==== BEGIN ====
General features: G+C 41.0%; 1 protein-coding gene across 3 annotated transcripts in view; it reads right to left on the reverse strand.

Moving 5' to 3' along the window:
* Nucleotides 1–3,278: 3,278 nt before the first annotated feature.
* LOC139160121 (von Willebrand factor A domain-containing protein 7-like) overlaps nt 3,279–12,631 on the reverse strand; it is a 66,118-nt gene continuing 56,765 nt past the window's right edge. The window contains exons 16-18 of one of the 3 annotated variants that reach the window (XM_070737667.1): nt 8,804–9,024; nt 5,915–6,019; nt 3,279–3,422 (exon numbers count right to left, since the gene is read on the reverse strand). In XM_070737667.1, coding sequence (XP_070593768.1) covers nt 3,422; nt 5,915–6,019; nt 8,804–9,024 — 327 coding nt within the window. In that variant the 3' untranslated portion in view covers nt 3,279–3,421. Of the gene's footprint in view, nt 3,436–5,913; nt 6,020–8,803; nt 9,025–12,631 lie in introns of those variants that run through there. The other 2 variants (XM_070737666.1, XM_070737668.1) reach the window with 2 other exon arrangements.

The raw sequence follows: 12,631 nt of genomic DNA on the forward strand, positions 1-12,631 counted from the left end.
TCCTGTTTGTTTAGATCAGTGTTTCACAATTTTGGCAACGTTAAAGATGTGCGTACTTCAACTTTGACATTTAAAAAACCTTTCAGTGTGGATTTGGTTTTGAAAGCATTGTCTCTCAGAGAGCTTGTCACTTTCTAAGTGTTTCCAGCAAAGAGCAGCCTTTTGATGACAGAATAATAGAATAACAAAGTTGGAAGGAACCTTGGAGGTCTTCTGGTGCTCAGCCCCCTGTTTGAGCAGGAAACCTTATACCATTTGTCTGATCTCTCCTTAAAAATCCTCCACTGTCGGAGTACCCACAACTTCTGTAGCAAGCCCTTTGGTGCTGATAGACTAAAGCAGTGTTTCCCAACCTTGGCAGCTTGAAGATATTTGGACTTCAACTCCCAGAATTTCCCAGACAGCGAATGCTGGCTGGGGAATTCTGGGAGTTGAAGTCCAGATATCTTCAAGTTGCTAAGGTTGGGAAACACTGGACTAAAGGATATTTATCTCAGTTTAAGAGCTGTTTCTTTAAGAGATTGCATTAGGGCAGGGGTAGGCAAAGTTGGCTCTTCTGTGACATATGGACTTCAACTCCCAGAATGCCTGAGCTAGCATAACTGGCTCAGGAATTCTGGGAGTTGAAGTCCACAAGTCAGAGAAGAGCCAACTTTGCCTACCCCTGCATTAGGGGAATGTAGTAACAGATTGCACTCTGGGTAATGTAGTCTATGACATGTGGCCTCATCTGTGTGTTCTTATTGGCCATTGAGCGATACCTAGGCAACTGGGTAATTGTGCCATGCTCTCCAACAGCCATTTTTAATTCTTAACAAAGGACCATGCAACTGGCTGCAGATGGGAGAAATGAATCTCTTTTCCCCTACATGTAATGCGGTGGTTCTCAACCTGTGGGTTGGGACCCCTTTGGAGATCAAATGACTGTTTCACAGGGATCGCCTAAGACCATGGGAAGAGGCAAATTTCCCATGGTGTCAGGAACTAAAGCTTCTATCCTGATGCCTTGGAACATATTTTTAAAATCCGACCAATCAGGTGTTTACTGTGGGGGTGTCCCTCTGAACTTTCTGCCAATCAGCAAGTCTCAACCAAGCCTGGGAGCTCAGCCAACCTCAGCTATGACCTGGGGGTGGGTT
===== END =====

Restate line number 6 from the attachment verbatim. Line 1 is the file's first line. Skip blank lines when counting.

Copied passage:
TCCTGTTTGTTTAGATCAGTGTTTCACAATTTTGGCAACGTTAAAGATGTGCGTACTTCAACTTTGACATTTAAAAAACCTTTCAGTGTGGATTTGGTTTTGAAAGCATTGTCTCTCAGAGAGCTTGTCACTTTCTAAGTGTTTCCAGCAAAGAGCAGCCTTTTGATGACAGAATAATAGAATAACAAAGTTGGAAGGAACCTTGGAGGTCTTCTGGTGCTCAGCCCCCTGTTTGAGCAGGAAACCTTATACCATTTGTCTGATCTCTCCTTAAAAATCCTCCACTGTCGGAGTACCCACAACTTCTGTAGCAAGCCCTTTGGTGCTGATAGACTAAAGCAGTGTTTCCCAACCTTGGCAGCTTGAAGATATTTGGACTTCAACTCCCAGAATTTCCCAGACAGCGAATGCTGGCTGGGGAATTCTGGGAGTTGAAGTCCAGATATCTTCAAGTTGCTAAGGTTGGGAAACACTGGACTAAAGGATATTTATCTCAGTTTAAGAGCTGTTTCTTTAAGAGATTGCATTAGGGCAGGGGTAGGCAAAGTTGGCTCTTCTGTGACATATGGACTTCAACTCCCAGAATGCCTGAGCTAGCATAACTGGCTCAGGAATTCTGGGAGTTGAAGTCCACAAGTCAGAGAAGAGCCAACTTTGCCTACCCCTGCATTAGGGGAATGTAGTAACAGATTGCACTCTGGGTAATGTAGTCTATGACATGTGGCCTCATCTGTGTGTTCTTATTGGCCATTGAGCGATACCTAGGCAACTGGGTAATTGTGCCATGCTCTCCAACAGCCATTTTTAATTCTTAACAAAGGACCATGCAACTGGCTGCAGATGGGAGAAATGAATCTCTTTTCCCCTACATGTAATGCGGTGGTTCTCAACCTGTGGGTTGGGACCCCTTTGGAGATCAAATGACTGTTTCACAGGGATCGCCTAAGACCATGGGAAGAGGCAAATTTCCCATGGTGTCAGGAACTAAAGCTTCTATCCTGATGCCTTGGAACATATTTTTAAAATCCGACCAATCAGGTGTTTACTGTGGGGGTGTCCCTCTGAACTTTCTGCCAATCAGCAAGTCTCAACCAAGCCTGGGAGCTCAGCCAACCTCAGCTATGACCTGGGGGTGGGTT